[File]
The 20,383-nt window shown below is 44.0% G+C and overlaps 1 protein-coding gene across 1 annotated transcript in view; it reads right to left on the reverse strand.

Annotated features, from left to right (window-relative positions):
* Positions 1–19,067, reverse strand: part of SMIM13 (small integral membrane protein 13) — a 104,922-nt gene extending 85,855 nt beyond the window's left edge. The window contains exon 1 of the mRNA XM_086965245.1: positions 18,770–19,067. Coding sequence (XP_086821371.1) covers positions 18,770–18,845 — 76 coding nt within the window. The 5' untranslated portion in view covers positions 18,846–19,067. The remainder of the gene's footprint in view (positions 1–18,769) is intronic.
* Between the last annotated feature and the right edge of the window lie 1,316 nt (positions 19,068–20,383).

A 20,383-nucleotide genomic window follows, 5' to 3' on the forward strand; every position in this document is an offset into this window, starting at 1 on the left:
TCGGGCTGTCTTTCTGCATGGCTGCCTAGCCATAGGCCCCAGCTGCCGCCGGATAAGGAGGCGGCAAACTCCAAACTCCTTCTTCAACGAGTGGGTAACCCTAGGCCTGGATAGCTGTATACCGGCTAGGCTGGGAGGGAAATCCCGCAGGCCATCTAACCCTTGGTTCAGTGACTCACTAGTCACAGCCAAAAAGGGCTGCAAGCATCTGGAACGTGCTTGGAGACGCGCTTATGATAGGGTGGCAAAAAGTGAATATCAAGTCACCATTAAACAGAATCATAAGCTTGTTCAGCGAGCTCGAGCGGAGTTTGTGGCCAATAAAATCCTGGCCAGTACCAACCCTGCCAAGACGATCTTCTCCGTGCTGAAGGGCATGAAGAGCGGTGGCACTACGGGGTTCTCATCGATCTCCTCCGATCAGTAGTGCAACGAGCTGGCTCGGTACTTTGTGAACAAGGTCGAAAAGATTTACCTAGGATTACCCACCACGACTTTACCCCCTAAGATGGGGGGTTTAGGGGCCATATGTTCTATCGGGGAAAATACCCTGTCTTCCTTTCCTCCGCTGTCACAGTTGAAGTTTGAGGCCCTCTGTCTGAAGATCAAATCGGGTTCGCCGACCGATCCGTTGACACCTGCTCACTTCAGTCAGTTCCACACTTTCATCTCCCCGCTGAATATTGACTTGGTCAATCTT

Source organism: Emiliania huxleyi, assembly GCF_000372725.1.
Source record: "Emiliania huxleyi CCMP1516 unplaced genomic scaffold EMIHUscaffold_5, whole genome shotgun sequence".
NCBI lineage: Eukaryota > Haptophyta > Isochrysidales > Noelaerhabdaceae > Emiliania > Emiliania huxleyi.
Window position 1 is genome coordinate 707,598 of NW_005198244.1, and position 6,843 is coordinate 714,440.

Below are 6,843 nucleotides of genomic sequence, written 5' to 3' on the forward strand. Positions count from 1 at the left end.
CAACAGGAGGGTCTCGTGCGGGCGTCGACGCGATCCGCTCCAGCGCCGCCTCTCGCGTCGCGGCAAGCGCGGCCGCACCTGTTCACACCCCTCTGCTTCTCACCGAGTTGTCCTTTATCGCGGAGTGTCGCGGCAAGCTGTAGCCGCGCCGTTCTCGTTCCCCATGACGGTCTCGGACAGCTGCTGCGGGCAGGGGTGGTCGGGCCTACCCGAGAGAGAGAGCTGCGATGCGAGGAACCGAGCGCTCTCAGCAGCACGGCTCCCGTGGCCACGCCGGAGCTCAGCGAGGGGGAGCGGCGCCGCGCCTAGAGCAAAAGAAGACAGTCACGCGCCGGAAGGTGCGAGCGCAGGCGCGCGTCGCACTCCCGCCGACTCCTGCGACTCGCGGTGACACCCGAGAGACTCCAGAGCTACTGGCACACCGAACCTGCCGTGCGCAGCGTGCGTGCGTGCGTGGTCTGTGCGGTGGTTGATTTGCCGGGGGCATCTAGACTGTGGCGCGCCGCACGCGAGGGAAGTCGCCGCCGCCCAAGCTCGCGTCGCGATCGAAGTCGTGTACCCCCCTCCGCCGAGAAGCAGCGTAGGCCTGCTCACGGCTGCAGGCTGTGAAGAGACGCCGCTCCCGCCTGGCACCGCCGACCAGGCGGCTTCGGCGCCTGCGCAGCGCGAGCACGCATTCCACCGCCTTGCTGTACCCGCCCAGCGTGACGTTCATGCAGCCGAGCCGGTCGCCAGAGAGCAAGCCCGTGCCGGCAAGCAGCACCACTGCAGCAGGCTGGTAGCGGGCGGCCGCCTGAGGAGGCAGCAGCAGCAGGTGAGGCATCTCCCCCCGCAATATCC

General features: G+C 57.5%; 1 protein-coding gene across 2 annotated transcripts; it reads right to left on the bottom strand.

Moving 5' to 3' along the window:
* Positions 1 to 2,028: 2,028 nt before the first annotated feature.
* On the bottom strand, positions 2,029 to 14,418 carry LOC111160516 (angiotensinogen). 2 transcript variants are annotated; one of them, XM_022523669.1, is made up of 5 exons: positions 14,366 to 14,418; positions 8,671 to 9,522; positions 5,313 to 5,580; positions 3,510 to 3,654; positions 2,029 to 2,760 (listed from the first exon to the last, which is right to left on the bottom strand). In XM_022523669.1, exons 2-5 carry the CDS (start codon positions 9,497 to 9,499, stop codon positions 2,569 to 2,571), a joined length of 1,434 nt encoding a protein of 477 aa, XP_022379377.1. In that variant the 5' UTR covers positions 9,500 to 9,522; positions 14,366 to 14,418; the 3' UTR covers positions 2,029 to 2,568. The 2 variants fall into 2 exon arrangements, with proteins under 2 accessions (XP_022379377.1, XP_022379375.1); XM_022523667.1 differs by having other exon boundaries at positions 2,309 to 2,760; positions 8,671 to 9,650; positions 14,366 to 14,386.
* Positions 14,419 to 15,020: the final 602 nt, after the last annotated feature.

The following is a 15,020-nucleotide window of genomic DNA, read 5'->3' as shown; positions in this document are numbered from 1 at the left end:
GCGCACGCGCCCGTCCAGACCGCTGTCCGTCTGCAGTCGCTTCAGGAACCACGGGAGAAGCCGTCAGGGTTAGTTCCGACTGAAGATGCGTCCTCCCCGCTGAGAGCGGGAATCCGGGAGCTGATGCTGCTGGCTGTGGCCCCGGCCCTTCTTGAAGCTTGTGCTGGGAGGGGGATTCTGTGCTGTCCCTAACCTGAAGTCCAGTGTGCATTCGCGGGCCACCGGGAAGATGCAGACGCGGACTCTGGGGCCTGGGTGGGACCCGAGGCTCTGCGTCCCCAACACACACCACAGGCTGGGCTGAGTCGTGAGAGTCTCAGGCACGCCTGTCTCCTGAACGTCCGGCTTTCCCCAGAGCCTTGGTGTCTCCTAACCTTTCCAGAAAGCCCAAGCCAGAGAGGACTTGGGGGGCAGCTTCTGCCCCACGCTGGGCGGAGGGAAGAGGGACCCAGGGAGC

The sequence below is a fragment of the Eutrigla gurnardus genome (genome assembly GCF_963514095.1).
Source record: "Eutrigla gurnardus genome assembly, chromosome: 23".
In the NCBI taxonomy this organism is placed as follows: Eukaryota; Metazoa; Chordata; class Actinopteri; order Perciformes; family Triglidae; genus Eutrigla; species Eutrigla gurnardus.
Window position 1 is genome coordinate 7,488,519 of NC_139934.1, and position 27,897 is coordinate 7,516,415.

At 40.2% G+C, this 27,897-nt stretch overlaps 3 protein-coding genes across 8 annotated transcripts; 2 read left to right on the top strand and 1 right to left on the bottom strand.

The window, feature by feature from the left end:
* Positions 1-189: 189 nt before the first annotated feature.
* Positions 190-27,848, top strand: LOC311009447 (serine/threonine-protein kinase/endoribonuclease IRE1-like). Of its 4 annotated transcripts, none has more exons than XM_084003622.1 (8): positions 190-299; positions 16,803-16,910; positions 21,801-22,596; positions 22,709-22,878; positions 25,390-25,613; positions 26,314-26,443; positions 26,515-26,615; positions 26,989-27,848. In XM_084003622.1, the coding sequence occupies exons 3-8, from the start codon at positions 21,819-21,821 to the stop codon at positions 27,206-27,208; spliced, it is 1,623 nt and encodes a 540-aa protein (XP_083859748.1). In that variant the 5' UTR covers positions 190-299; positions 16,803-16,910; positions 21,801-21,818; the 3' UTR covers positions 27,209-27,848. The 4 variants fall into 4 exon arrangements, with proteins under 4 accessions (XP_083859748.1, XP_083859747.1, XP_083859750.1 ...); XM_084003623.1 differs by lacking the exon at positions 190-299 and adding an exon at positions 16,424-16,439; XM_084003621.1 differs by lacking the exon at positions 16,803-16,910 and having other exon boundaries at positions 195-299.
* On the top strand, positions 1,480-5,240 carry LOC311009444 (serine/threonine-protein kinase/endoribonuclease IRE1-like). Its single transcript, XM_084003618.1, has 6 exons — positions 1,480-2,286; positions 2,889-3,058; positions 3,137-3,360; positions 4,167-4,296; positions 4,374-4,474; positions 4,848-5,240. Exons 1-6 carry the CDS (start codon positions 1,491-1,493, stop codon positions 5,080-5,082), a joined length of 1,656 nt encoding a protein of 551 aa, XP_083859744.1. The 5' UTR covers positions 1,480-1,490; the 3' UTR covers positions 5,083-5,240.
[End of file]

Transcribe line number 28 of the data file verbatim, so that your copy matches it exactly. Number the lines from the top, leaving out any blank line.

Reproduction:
* On the top strand, positions 1,480-5,240 carry LOC311009444 (serine/threonine-protein kinase/endoribonuclease IRE1-like). Its single transcript, XM_084003618.1, has 6 exons — positions 1,480-2,286; positions 2,889-3,058; positions 3,137-3,360; positions 4,167-4,296; positions 4,374-4,474; positions 4,848-5,240. Exons 1-6 carry the CDS (start codon positions 1,491-1,493, stop codon positions 5,080-5,082), a joined length of 1,656 nt encoding a protein of 551 aa, XP_083859744.1. The 5' UTR covers positions 1,480-1,490; the 3' UTR covers positions 5,083-5,240.